Wall Street was licking its wounds after a week fraught with geopolitical turmoil resulted in mixed market performance. Now it's time for a shortened week with markets closed Monday, May 28, for Memorial Day.

As traders return from there pied-a-terres in the Hamptons and Wall Street enters the unofficial start of those hazy days of summer, these are the things you need to know.

All Eyes Are on the Calendar

It's a major week for data. Here's what Wall Street and Washington have on tap.

At 10 a.m. ET on Tuesday, May 29, the Conference Board will release its May consumer confidence index reading. FactSet economists expect the measure of the public's confidence in the economy's health to read 128, down slightly from the previous month's 128.7.

On Wednesday, May 30, at 8:15 a.m., Automatic Data Processing will release its private sector employment statistics for the month as a precursor to heavyweight nonfarm payroll numbers expected later in the week. Analysts expect ADP's national employment report to show the economy added 182,500 jobs in May, down from 204,100 added in April.

Real gross domestic product for the first quarter is expected at 8:30 a.m. on Wednesday. Economists expect GDP to come in at 2.3%, in line with the previous quarter.

Thursday, May 31, the U.S. Bureau of Economic Analysis will release monthly personal income figures for April at 8:30 a.m.,  which are expected to stay in line with the previous month at 0.3% growth.

Then it's Friday, June 1. This is the most important calendar day of the week, with highly anticipated jobs statistics expected Friday at 8:30 a.m. Economists expect the U.S. added 190,000 nonfarm jobs in May, up from 164,000 in the previous month. The unemployment rate is forecast to stay at 3.9% again in May, sticking beneath a 17-year low. Hourly earnings are anticipated to grow 0.3% from last month, topping the 0.1% increase tallied in April.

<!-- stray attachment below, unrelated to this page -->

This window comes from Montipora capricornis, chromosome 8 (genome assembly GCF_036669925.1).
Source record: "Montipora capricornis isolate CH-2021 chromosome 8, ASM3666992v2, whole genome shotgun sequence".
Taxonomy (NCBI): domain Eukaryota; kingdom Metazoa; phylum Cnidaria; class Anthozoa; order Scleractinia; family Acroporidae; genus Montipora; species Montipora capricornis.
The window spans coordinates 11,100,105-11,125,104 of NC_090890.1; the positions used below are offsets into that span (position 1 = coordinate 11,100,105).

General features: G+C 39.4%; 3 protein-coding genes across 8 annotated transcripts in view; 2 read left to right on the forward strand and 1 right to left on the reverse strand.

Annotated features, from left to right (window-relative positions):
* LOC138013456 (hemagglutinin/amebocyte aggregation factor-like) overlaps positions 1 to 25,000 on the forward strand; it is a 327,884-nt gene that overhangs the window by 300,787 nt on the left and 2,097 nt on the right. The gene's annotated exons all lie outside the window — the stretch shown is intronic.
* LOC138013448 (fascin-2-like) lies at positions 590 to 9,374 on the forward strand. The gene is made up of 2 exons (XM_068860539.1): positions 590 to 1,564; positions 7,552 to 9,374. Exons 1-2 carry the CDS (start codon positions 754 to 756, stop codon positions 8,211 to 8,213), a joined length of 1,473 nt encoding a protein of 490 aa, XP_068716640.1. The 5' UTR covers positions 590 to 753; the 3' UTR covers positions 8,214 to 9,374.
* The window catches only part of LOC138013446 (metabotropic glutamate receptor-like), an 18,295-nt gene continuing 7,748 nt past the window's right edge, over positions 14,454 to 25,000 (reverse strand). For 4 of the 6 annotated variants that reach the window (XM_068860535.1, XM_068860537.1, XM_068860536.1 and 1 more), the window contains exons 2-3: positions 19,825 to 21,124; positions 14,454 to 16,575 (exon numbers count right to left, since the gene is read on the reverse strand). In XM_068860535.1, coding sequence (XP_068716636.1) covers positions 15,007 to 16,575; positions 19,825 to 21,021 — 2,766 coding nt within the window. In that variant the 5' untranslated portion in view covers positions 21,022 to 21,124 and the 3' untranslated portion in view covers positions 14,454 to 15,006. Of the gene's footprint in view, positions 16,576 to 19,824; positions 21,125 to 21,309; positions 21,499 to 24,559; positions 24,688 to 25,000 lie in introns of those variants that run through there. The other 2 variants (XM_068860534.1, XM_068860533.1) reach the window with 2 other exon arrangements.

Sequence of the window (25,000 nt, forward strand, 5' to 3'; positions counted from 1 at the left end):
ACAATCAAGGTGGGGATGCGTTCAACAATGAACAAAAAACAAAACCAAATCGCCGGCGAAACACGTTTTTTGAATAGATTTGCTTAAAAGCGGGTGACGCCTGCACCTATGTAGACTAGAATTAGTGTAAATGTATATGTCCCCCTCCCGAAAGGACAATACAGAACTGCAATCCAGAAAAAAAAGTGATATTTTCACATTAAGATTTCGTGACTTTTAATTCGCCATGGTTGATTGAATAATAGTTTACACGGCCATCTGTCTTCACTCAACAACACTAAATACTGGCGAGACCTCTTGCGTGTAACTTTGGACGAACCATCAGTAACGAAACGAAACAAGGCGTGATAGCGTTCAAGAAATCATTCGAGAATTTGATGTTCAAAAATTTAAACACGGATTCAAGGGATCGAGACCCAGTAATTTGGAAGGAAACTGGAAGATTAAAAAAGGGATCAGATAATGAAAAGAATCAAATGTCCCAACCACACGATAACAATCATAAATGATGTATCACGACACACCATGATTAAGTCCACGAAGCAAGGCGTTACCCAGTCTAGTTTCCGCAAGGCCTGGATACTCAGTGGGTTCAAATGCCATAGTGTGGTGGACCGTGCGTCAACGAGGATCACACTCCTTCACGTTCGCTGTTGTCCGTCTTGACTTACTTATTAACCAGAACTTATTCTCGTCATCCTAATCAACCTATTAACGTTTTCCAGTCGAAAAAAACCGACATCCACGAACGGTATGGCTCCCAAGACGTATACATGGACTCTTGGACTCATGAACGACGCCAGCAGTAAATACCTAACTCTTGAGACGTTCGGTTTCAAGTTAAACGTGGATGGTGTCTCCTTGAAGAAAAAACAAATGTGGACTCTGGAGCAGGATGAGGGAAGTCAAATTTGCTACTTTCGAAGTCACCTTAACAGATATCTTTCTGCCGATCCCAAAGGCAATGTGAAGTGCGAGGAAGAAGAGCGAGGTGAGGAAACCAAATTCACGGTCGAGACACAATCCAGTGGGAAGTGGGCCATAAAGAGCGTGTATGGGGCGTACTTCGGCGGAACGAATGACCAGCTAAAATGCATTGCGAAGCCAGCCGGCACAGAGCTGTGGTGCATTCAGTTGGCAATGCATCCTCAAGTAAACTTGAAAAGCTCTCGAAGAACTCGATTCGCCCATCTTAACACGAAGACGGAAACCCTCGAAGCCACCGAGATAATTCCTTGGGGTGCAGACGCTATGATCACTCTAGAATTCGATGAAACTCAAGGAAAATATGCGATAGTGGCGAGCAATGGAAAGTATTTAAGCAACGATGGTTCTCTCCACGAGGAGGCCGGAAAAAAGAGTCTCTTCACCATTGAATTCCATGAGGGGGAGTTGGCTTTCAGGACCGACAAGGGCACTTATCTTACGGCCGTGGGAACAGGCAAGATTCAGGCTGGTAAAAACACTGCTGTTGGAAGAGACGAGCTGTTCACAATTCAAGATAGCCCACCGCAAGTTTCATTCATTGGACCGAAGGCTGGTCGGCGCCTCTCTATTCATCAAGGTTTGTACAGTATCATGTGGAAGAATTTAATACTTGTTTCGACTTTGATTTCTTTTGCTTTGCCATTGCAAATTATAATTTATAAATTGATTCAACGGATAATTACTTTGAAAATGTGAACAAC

Wait, What's Going On in North Korea?

After President Donald Trump announced that a previously planned and very highly anticipated summit with North Korea would not be happening, markets took a dive into the red. But fear not, gains inspired by Kim Jong Un still stand a chance.

North Korean Vice Foreign Minister Kim Kye Gwan told reporters his country remains opened to solving its issues with Washington and is willing to meet at any time, a statement Trump called "warm and productive." Trump then said Friday that he, too, remains open to a meeting and that one could happen still on the previously planned date of June 12 in Singapore.

"We'll see what happens. It could even be on the 12th. We're talking to them now. They very much want to do it. We'd like to do it," Trump told reporters. Now the clock is ticking. The groundbreaking summit between Trump and Kim could be as little as two-and-a-half weeks away.

Starbucks' Next Test

Get your macchiato early on Tuesday, May 29. Starbucks Corp. (SBUX - Get Report) will close 8,000 stores that afternoon for four hours to complete unconscious bias training after facing significant criticism for its response to discrimination issues in recent weeks.

The massive coffee chain first came under fire after two black men were arrested for trespassing in a Philadelphia Starbucks in April. A Starbucks employee called police after the men didn't order anything, but the men say they were waiting for a third person to join their party.

The training is set to be the first bit of a months-long campaign to breed better views on identity, class, gender, race, politics and citizenship, Starbucks management said. The activities will include pre-produced video guides and small group discussions, plus video appearances from CEO Kevin Johnson and the musician Common.

Hurricane Season Begins June 1

Don't forget to batten down the hatches, even if the sun is shining now.

Atlantic hurricane season begins June 1 and will last through Nov. 30. The National Oceanic and Atmospheric Administration (NOAA) released its predictions for this hurricane season and forecasts a near normal or above normal season with a 70% likelihood of 10 to 16 named storms forming. Of those, NOAA predicted five to nine could become hurricanes and one to four could become major hurricanes.

While peak hurricane season isn't until mid-August through early October, there already was a tropical system forming in the Gulf of Mexico over Memorial Day weekend; subtropical storm Alberto formed Friday morning and was headed for the Gulf Coast.